And then, all of a sudden, it was the opening to “Rambler” and there was Mick Taylor. It was one of those, “Gosh, I never thought I’d see this in my lifetime,” goose-bumpy moments. I love that there is no grand intro, that they don’t make a big deal about it, he’s just there and he’s playing and I’m listening to it. I love that the guitars and Darryl all huddle back at Charlie, I loved watching them work in concert and enjoy working together. The sounds coming out of those guitars were big and in your face, and Mick managed his penchant for both mischief and malice in the right amounts: the song had depth and danger; it didn’t lose the “tourists” and it had the power that I am always looking for in that particular number. The stage was red, Mick was real, full-on Mick. He pulled his shirt up 1/3 of the way and there was an audible squeal from the pit. It was glorious. It was “Midnight Rambler,” you know? It was fucking Midnight fucking Rambler. It did itself proud.

“Miss You” was another decided ass shaker, heavy and solid. It went on too long but so many of the songs just do, you know, they always have; listen to “Tumbling Dice” on any ’73 bootleg and that horn line just will never end (and you had coked-up Jagger to contend with as well). Back in the day when I was going to more of these I would time some of the songs just to try to make a point, back when the mailing lists were full of suggestions on how to improve the setlist, and bemoaning the presence of the ‘warhorses’. This tour is a warhorse. There is no pretending it is not. Those are the songs people are paying $600 to hear; they are not interested in “Jiving Sister Fanny” (although they SHOULD be).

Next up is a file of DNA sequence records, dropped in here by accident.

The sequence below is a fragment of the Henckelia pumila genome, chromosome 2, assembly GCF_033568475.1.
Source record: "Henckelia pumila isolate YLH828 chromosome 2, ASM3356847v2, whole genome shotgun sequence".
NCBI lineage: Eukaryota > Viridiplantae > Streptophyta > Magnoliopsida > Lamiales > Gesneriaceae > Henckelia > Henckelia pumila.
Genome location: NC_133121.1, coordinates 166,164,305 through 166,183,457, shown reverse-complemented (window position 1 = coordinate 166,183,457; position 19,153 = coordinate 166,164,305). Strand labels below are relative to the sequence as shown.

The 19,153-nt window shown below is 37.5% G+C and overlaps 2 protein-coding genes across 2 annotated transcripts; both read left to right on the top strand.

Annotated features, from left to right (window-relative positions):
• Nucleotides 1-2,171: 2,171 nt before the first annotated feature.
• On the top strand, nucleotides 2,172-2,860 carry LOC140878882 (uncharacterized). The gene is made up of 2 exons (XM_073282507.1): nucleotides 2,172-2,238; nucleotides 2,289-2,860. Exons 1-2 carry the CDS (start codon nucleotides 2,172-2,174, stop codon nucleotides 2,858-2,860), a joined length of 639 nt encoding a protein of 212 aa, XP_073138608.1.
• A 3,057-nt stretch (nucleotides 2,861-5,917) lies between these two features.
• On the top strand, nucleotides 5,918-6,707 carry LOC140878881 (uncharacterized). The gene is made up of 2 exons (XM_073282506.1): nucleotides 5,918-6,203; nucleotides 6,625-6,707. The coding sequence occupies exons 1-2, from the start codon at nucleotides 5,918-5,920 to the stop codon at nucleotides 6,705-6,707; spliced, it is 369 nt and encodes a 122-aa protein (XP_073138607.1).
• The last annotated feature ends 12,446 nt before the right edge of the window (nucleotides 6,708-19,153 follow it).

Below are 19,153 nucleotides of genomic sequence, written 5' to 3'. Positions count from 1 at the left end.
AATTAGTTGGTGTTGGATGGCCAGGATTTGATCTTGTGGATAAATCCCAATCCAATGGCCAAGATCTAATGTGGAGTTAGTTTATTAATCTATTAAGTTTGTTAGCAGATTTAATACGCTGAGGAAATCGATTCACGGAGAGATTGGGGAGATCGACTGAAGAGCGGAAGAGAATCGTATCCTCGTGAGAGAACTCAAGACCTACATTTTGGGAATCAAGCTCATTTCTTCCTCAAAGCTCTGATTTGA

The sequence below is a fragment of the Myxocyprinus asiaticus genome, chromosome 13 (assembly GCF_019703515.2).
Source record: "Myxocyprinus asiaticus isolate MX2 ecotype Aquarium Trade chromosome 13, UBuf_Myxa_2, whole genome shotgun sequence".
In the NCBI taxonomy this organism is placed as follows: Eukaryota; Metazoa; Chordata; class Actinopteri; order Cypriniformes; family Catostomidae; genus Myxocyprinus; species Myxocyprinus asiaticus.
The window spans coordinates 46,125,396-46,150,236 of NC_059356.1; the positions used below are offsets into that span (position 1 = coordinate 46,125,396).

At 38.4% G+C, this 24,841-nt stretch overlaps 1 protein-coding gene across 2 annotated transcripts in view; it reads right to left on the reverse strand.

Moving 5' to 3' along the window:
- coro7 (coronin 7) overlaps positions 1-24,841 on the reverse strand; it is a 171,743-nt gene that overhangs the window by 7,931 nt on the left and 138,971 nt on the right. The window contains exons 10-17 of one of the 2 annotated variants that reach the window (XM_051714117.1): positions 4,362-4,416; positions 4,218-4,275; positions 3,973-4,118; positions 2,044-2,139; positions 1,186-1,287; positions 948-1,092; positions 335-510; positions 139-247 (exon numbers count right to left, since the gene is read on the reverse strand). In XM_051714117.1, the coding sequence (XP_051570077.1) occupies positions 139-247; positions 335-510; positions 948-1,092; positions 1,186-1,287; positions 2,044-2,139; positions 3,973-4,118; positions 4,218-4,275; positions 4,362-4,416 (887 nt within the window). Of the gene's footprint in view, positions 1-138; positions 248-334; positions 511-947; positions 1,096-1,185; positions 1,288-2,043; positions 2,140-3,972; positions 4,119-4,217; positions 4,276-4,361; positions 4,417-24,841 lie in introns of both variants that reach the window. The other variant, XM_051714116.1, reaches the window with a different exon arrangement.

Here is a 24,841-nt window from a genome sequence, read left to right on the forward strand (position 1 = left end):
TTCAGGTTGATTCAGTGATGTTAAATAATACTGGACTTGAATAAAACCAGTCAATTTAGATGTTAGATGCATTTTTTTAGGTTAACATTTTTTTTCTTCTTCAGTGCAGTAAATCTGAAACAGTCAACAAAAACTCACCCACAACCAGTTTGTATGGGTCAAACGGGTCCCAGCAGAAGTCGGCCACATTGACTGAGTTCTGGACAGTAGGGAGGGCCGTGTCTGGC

The audience loved “Start Me Up,” the aformentioned “Tumbling Dice” was, indeed, still too long, and in a slot where I was hoping for “Street Fighting Man,” dedicated to Taksim Square, we got “Brown Sugar.” As I have aged, I have been bothered by this song more and more, and live I could not forgive it either. But I let myself yeah-yeah-yeah-WOO the gazillion million times Mick needs to do it.

And then it was the backing track to “Sympathy,” which I was actually fine with until Chuck Leavell came in and got all show-offy and flamboyant instead of just HITTING THOSE CHORDS. Just hit them! They stand alone! They are there unadorned FOR A REASON! And then Mick is out wrapped in this crazy scary fur and there is just a little touch of malevolence, just a little, a hint, a shading, this is not a R rated “Sympathy” but it’s not G rated either, and the guitars strike and snarl and make your insides feel warm.

“A choir,” I said in the encore, “That means–” “There’s a guy with a French horn up there, WHAT ELSE COULD IT BE,” said the SO. And yes, I am setlist sequencing in my head, moving the warhorses around like chess pieces all night. I have not been setlist watching simply because of lack of time, so it is more the gesture of a retired master than anything serious. They brought out a local choir to add a fantastic, picture-perfect background to “You Can’t Always Get What You Want” (yes, also too long) before taking us into “Jay-Jay-Eff,” I actually said out loud, the song that defines the Stones for me more than almost anything else. As Mick pranced around the runway, I pointed out that I thought that this was the song where Mick would come out in the cherry picker, which I saw in the exact same place I was standing at the moment, the site of the former JFK Stadium, back in 1981. My first show, down from NYC, learning the trick of coming down on NJ Transit to Camden and then SEPTA across the river into Center City and changing to head down to Pattison.

And then an encore; yes, we are getting an encore, even in a show sequenced to end at 10:58 and the encore to begin at 11:01, it is the only thing it could be, which is “Satisfaction.” There is MT again, back up with the guitars, and while I understand bringing him on and could have easily named half a dozen songs I would have loved to seen him play, this would not be one of them. I do not think he added to it, I think it bloated the song, which was having trouble picking up speed. And this is “Satisfaction,” which should be sharp and sear and be the aural equivalent of a mic drop. But that song is the riff and the rhythm, and the drum break makes the fucking song. I want crisp, dammit. Perhaps I want too much.

And then the bows, and they linger, waving at us, smiling at each other. I stood at the entrance to the tunnel, watching them leave, and with both hands, blew them all a kiss, in farewell and in thanks. For everything.